Monthly Archives: February 2015

Finding your way

I’ve been following the situation in Ferguson pretty closely over the past 6 months. I’m not sure what happened between Mike Brown and Officer Darren Wilson. I think my sister-in-law said it best when she said that they probably both ended up operating from their “lizard brains” — adrenaline and emotions taking over — and the result was more violent than it otherwise might have been.

Whatever did happen on that August day, the subsequent events that unfolded brought a lot of issues to my attention. I obviously knew that black people in this country have a more difficult time, but I didn’t really understand the extent of the problem, and how systemic it is.

I believe that every kind of oppression needs to be stopped, and if it’s in my own back yard, then I should especially be willing to take a stand to stop it. So I’ve tried to figure out what I can do. I’ve gone to marches a few times. And while it feels good to help amplify the voices that aren’t being heard, I don’t feel like it has a very big effect. So I’ve struggled with how I can have a real impact.

Back in November, Alex Miller from Strange Loop tweeted a GoFundMe link called “Build Ferguson Youth Tech Program“. They wanted to raise money to teach underprivileged youth a course in web development. I immediately sent the organizer an email volunteering to help.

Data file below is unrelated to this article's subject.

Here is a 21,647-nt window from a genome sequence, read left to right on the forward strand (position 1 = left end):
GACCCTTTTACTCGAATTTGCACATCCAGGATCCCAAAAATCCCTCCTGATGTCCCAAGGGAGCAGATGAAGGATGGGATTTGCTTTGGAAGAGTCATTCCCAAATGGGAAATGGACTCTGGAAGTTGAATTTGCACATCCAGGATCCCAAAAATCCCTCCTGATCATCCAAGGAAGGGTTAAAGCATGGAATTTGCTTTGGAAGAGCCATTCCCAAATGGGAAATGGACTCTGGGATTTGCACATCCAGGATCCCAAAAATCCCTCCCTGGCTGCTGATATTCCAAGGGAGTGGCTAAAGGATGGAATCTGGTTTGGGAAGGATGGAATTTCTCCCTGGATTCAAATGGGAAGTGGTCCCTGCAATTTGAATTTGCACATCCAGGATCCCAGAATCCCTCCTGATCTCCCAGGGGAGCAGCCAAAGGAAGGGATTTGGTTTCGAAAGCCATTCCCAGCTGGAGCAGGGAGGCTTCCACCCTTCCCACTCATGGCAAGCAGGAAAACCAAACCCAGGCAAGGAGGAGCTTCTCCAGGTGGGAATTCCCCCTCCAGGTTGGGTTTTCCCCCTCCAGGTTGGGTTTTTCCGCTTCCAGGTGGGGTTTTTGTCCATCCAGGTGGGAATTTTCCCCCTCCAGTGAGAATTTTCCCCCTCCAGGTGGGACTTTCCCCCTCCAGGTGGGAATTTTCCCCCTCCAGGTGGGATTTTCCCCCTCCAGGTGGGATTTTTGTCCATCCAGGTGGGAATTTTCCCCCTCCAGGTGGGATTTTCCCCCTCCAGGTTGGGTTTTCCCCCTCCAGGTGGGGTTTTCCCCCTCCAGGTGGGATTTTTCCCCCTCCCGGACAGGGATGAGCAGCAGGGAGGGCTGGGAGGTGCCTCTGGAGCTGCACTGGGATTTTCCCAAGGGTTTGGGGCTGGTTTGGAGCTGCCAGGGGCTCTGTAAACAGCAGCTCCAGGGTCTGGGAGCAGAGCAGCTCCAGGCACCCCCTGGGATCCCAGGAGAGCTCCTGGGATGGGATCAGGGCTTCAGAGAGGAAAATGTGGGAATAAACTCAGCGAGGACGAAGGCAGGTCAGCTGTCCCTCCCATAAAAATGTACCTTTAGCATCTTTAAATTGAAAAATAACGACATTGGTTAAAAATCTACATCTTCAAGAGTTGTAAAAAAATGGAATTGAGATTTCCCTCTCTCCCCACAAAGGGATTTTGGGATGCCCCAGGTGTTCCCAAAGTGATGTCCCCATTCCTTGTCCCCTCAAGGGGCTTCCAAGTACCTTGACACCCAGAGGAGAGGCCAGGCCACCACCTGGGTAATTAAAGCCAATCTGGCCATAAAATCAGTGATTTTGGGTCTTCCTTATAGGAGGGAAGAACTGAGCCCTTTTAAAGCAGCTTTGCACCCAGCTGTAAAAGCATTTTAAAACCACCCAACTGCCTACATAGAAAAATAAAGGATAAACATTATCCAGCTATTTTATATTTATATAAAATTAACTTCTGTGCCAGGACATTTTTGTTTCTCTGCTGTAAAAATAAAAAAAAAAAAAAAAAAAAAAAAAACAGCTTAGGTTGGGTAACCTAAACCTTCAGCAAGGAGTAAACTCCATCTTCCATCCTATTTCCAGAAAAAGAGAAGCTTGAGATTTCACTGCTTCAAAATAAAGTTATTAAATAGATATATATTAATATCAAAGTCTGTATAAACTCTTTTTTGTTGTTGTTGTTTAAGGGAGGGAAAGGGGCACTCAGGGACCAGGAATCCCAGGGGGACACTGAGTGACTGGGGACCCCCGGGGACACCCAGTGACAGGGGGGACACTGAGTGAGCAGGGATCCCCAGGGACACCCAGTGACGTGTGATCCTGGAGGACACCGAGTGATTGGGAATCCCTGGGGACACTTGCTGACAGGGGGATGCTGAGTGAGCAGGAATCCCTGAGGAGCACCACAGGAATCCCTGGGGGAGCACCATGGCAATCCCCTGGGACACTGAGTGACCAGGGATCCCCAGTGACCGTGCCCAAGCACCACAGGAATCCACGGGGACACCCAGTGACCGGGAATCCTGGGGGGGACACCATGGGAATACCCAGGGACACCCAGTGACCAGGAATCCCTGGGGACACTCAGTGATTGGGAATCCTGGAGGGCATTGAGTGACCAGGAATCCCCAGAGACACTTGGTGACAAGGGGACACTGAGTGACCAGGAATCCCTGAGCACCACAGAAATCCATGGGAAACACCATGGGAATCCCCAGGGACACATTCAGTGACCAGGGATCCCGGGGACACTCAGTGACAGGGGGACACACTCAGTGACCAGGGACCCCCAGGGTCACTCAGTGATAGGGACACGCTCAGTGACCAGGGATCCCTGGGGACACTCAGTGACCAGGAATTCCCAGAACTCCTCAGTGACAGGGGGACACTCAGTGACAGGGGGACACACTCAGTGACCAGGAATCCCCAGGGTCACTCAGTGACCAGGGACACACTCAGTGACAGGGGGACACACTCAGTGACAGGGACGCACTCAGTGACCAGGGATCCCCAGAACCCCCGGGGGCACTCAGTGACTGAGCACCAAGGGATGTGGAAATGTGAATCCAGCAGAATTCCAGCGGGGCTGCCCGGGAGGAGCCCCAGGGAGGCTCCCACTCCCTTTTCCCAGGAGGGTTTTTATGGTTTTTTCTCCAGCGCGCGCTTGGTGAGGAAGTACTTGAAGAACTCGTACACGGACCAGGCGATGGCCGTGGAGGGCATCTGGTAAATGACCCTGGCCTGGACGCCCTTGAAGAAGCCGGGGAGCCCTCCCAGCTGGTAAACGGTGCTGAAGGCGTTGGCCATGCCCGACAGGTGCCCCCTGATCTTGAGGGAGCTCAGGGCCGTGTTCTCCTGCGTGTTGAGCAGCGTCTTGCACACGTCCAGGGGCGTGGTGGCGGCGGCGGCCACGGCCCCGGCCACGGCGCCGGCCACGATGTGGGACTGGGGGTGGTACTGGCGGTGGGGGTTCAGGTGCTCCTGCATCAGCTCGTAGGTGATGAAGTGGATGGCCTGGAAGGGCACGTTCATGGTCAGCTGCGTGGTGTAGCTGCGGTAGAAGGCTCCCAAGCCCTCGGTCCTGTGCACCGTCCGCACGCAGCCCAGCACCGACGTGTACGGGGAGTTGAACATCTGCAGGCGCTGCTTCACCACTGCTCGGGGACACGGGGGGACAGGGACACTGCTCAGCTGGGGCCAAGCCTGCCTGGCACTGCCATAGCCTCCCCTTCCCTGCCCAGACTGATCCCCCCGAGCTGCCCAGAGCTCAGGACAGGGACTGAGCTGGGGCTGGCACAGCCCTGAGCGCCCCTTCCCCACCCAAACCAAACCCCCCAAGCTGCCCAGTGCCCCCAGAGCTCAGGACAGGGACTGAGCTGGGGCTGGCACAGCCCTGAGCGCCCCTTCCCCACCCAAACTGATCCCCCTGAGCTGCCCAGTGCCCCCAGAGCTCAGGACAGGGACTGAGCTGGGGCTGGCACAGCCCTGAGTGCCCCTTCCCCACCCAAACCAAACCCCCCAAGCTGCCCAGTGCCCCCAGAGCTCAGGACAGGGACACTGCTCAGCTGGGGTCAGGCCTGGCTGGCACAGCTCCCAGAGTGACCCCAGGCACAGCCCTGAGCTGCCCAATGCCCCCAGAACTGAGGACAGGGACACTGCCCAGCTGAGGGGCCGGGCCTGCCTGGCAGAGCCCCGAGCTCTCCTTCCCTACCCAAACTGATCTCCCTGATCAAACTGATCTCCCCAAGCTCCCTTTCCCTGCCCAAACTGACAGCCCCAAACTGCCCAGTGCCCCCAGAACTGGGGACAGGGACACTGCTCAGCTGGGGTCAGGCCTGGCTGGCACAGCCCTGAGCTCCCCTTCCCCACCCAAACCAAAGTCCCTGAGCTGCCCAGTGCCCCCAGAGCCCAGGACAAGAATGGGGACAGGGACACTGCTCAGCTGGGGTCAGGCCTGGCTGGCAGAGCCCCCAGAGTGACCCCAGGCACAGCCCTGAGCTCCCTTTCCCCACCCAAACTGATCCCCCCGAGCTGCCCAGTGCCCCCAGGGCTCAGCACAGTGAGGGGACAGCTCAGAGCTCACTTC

This past Saturday was the first class. There were 10 students, from about 17 to perhaps 24 years old. There were 8 mentors, a couple organizers, and a couple instructors. Each student was given a Mac laptop and we started teaching them HTML. It was a long day, but they got to learn how to put words on a web page, and made some good progress. Classes are Saturdays for the next 6 weeks, plus Tuesday and Thursday evenings.

I don’t know how much these kids are going to learn in 6 weeks. They certainly won’t be expert web developers. But that’s not really that important; what’s important is that they get the opportunity to become web developers if that’s a path that they’d like to pursue. Opportunity is what’s missing in these kids’ lives.

The other important thing is that I found my way to make an impact. (Perhaps not coincidentally, the workshop is called “Tech Impact”.) Thank you so much, Abby BobĂ© for organizing this. You made it really easy for me to find my way.

If you’d like to help, please sign up here.